Truth: Doctors, nurses and paramedics will do everything they can to save your life. In fact, an individual must be in a hospital, on a ventilator and pronounced brain dead in order to donate organs. Gift of Life Donor Program is not notified until life-saving efforts have failed. The transplant team is not notified by Gift of Life until permission has been given by the deceased’s family.

Myth: If I am a registered donor, doctors may remove my organs before I have passed away.

Truth: Brain death (when the brain dies due to lack of blood and oxygen) is a medically, legally and morally accepted determination of death. To determine brain death, more than one diagnosis of brain death and a series of tests over a period of time are required before the donor's family is presented with the opportunity to donate.

Myth: Organs can be bought or sold on the black market.

Truth: These stories are untrue and have become harmful urban legends. Due to the complexity of transplantation, the necessity of involvement from highly trained medical professionals, the process of matching donors with recipients, the need for modern medical facilities and the support necessary for transplantation make it impossible for this to actually happen. The buying and selling of organs and tissues is illegal, as part of the National Organ Transplant Act.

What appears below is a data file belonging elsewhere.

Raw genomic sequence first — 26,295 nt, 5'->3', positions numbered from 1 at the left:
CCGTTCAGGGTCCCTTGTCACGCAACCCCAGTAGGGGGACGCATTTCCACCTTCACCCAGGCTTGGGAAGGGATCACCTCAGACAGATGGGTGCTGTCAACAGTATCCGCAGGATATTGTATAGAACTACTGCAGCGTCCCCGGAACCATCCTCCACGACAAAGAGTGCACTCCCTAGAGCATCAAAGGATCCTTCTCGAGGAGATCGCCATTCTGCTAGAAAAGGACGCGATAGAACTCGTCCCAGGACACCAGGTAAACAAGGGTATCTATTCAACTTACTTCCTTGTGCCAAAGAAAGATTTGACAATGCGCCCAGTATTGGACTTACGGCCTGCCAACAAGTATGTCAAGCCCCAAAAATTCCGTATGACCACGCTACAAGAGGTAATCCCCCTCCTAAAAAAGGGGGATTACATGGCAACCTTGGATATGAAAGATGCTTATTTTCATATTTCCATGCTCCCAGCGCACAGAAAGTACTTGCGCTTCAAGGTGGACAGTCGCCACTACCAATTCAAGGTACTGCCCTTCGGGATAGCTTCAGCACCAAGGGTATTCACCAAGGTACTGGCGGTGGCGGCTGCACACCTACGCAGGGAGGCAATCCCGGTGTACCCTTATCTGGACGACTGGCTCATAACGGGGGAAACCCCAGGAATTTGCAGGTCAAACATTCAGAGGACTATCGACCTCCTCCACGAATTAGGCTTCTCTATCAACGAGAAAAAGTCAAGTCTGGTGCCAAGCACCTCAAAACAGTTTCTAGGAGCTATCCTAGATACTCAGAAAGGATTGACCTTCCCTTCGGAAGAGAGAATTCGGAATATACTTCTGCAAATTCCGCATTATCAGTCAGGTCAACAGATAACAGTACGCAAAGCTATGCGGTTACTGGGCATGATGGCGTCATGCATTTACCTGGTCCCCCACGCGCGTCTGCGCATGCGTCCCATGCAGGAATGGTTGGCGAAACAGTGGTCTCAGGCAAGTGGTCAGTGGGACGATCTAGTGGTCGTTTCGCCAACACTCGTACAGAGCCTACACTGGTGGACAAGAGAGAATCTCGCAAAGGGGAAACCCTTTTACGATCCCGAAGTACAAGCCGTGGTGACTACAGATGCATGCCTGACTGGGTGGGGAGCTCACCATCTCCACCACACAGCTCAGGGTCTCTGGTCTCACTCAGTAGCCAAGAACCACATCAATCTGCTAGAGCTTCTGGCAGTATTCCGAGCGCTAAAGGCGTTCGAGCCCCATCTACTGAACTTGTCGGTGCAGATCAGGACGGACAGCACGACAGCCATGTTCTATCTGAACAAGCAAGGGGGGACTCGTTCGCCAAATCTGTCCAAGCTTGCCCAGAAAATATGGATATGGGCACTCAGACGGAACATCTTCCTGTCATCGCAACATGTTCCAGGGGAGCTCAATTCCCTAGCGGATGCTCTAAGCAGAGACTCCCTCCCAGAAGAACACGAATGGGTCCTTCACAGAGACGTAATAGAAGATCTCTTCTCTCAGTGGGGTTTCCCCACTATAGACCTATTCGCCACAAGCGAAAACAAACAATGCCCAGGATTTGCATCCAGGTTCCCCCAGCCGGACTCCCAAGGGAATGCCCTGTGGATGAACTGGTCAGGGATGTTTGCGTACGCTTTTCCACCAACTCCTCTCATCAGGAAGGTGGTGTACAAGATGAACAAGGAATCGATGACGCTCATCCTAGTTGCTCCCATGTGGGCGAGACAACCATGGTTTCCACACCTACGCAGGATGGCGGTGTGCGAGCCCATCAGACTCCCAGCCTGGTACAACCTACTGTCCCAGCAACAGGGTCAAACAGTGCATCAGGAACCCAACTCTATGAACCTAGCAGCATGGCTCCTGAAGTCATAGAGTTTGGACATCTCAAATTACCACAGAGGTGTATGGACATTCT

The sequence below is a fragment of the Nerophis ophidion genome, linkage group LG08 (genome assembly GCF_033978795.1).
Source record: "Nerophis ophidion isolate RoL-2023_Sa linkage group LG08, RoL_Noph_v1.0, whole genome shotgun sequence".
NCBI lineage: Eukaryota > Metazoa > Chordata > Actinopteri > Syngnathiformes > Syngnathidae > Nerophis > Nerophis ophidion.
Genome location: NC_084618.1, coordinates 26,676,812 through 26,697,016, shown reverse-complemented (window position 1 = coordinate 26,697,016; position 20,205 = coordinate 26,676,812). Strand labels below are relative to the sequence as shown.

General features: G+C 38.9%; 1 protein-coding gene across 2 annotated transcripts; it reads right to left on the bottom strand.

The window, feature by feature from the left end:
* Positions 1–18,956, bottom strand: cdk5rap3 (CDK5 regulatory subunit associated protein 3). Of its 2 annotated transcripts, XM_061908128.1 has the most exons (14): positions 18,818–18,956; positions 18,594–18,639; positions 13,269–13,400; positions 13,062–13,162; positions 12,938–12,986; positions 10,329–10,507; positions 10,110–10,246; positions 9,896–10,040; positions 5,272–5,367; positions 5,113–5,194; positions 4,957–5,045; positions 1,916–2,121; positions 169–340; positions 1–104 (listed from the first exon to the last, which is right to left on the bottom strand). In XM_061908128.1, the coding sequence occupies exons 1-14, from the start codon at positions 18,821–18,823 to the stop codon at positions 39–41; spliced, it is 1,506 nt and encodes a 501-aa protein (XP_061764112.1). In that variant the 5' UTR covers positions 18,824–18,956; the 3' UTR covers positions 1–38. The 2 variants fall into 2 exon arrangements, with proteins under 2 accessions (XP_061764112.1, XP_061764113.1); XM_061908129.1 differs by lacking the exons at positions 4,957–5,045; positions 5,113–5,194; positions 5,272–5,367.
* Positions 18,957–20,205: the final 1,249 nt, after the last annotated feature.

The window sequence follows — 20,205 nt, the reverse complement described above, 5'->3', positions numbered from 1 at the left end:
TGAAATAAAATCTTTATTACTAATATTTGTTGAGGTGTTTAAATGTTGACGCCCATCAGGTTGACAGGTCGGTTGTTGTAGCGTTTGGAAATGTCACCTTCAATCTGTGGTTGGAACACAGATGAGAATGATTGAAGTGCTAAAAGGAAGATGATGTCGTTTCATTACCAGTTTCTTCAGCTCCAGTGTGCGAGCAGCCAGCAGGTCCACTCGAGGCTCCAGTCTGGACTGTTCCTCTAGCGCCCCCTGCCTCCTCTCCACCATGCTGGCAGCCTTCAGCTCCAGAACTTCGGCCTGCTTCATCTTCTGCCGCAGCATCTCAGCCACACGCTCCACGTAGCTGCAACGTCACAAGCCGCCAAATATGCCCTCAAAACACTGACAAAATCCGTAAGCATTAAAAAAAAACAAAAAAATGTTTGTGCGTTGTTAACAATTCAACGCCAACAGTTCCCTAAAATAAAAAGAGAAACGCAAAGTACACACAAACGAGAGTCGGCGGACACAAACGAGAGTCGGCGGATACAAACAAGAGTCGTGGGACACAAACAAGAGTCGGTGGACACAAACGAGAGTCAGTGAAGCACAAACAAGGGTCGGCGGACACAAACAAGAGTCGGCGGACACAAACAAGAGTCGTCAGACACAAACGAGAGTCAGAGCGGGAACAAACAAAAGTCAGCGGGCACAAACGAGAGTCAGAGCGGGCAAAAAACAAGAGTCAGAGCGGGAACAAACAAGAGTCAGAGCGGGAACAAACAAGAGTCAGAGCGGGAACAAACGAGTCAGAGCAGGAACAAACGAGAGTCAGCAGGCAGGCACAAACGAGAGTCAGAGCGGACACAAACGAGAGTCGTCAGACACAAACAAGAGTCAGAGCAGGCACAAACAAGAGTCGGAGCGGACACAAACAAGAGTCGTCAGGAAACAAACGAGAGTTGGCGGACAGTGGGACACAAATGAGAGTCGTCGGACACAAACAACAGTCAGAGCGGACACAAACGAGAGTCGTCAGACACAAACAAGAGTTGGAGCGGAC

Myth: I am too old to be a donor.

Truth: There is no set age limit for organ and tissue donation. At the time of death, trained medical professionals will evaluate patients on a case-by-case basis to determine which organs and tissues are suitable for donation. Therefore, people of any age wishing to become organ and tissue donors should indicate it on their driver’s license and inform their family of their wishes.

Check out the Gift of Life Donor Program’s web site for more organ and tissue donation myth busters. If you’d like to learn more about what you can do to increase organ and tissue donation in your community, contact the Community Relations team from Gift of Life Donor Program at 1-800-DONORS-1.